Fall of the Roman empire

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Fall of the Roman Empire

The fall of the Roman Empire can for sake of ease be ascribed to the years 337-476 AD although as with everything in life this is a great oversimplification. Firstly we should remember that we are referring to the fall of the Roman Empire of the West whilst the eastern part with its capital at New Rome (Constantinople - Istanbul) was to last a further thousand years. Secondly the decline of the empire wasn't something which started and ended suddenly. It was a progressive mutation which began long before Constantine and ended well after the last emperor, Romulus Augustulus, was deposed.

The great increase in Christian thought and belief accompanied the fall of the Roman Empire of the West. Following the death of Theodosius the Great in the year 395AD the Empire was divided into East and West amongst his sons.

The evolution of Christianity meant that many churches such as Santa Sabina were built in the city during this period but it is also true that many of the important buildings of the classical period were left to crumble or to be quarried for building materials.

The Empire of the West was in great economic difficulty. Power was in the hands of the landowners and of the Roman military who were often not even of Roman provenance. The Christian church constituted a political power of opposition to the existing regime and the population was in general decline. This meant that the Emperor ruled with great difficulty.

The penetration of barbarian peoples into the Western Empire became increasingly easy and with it came a progressive weakening of Imperial control reducing it to a dominion over Italy itself.

In comparison to this, the Empire of the East had good finances, supported by a functioning bureaucracy and clear Imperial control over the church and military. Incursions into its dominions were rare and commerce was strong. Latin language was gradually replaced by Greek which in the year 440 was recognised as the new official language in administrative circles. In many ways this symbolised the true separation of the Eastern and Western parts of the Empire.

In the West the barbarian general Stilicho faithful to Emperor Honorius successfully defended Italy from various barbarian incursions. However Honorius was fearful of Stilicho's growing power and had him put to death. Bad move. On hearing of Stilicho's demise successive barbarian attacks such as the sack of Rome by the Visigoths under Alaric in 410 brought Rome and the Empire of the West to a state of collapse. The civilised world was aghast. A number of barbarian dominions formed declaring themselves under Imperial dominion but actually not recognising Rome's sovereignty.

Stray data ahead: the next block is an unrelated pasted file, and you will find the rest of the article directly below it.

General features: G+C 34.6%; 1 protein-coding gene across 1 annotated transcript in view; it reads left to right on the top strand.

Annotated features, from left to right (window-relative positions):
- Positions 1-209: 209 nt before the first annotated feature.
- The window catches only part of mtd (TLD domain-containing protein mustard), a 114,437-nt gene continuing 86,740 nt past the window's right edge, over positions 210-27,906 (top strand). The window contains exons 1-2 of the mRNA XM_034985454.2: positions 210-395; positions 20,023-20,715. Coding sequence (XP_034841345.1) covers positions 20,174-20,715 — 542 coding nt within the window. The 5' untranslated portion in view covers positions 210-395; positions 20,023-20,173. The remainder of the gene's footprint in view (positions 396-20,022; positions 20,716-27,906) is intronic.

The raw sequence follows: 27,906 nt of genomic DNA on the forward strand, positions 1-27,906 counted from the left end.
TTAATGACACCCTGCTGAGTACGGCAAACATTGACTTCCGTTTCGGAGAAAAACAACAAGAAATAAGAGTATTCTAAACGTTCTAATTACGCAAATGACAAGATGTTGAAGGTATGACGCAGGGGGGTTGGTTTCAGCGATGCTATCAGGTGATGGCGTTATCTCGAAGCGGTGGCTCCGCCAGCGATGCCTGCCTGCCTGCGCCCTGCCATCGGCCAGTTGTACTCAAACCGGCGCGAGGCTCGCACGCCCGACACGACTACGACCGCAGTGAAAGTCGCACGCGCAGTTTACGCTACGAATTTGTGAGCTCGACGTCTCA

In the mean time the Huns under Attila were invading the West from the East. They drove through many lands and came to Gaul, now France. The Romans still regarded Gaul as a province of the Empire although in reality large parts were governed by a tribe called the Franks. The governor of Orleans, a Roman general called Aetius came to peace with the warring Goths and Franks. Together on the plain of Chalons , in the year 451 they waged war against Attila and the Huns.

This was one of the fiercest battles ever known and had the Huns won it can be said that it would be they and not the partly Christianised Goths and Franks to become the strongest power of the following centuries with obvious consequences to the progress of Western civilisation. Attila was not completely defeated and continued some progress into Italy, taking the city of Aquileia. Many citizens fled and built a settlement on a marsh. This settlement was later to become the mighty republic of Venice.

In spite of the great victory over Attila, Rome was invaded and sacked by the Vandals, distant cousins of the Goths, in the year 455AD. The death of Emperor Valentinian III marked the end of the Empire although its official demise is accepted as being the forced abdication of the young, last, Emperor of the West, Romulus Augustulus, in the year 476AD.

The following pages give further insight into the reasons for the decline and fall of the Roman empire:

link to: society after the fall of the roman empire

 

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"Fall of the Roman Empire" was written by Giovanni Milani-Santarpia for www.mariamilani.com - Rome apartments